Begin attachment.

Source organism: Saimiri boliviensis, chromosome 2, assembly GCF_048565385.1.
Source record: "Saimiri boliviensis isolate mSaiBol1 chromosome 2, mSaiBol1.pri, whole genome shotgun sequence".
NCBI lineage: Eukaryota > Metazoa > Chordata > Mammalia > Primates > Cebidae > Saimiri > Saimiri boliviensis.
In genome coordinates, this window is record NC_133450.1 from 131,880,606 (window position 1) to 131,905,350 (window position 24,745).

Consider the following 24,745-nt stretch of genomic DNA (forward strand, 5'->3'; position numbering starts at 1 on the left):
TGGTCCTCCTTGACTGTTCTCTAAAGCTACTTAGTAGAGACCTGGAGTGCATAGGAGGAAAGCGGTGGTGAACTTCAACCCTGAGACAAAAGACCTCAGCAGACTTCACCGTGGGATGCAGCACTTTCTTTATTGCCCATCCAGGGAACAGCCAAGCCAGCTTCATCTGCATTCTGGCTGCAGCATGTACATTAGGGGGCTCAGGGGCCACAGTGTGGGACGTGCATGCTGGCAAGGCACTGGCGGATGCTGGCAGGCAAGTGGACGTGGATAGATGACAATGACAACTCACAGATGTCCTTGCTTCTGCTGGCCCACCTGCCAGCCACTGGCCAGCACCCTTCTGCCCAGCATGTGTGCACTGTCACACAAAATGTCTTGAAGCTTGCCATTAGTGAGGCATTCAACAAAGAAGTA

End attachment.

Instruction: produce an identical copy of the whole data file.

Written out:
Source organism: Saimiri boliviensis, chromosome 2, assembly GCF_048565385.1.
Source record: "Saimiri boliviensis isolate mSaiBol1 chromosome 2, mSaiBol1.pri, whole genome shotgun sequence".
NCBI lineage: Eukaryota > Metazoa > Chordata > Mammalia > Primates > Cebidae > Saimiri > Saimiri boliviensis.
In genome coordinates, this window is record NC_133450.1 from 131,880,606 (window position 1) to 131,905,350 (window position 24,745).

Consider the following 24,745-nt stretch of genomic DNA (forward strand, 5'->3'; position numbering starts at 1 on the left):
TGGTCCTCCTTGACTGTTCTCTAAAGCTACTTAGTAGAGACCTGGAGTGCATAGGAGGAAAGCGGTGGTGAACTTCAACCCTGAGACAAAAGACCTCAGCAGACTTCACCGTGGGATGCAGCACTTTCTTTATTGCCCATCCAGGGAACAGCCAAGCCAGCTTCATCTGCATTCTGGCTGCAGCATGTACATTAGGGGGCTCAGGGGCCACAGTGTGGGACGTGCATGCTGGCAAGGCACTGGCGGATGCTGGCAGGCAAGTGGACGTGGATAGATGACAATGACAACTCACAGATGTCCTTGCTTCTGCTGGCCCACCTGCCAGCCACTGGCCAGCACCCTTCTGCCCAGCATGTGTGCACTGTCACACAAAATGTCTTGAAGCTTGCCATTAGTGAGGCATTCAACAAAGAAGTA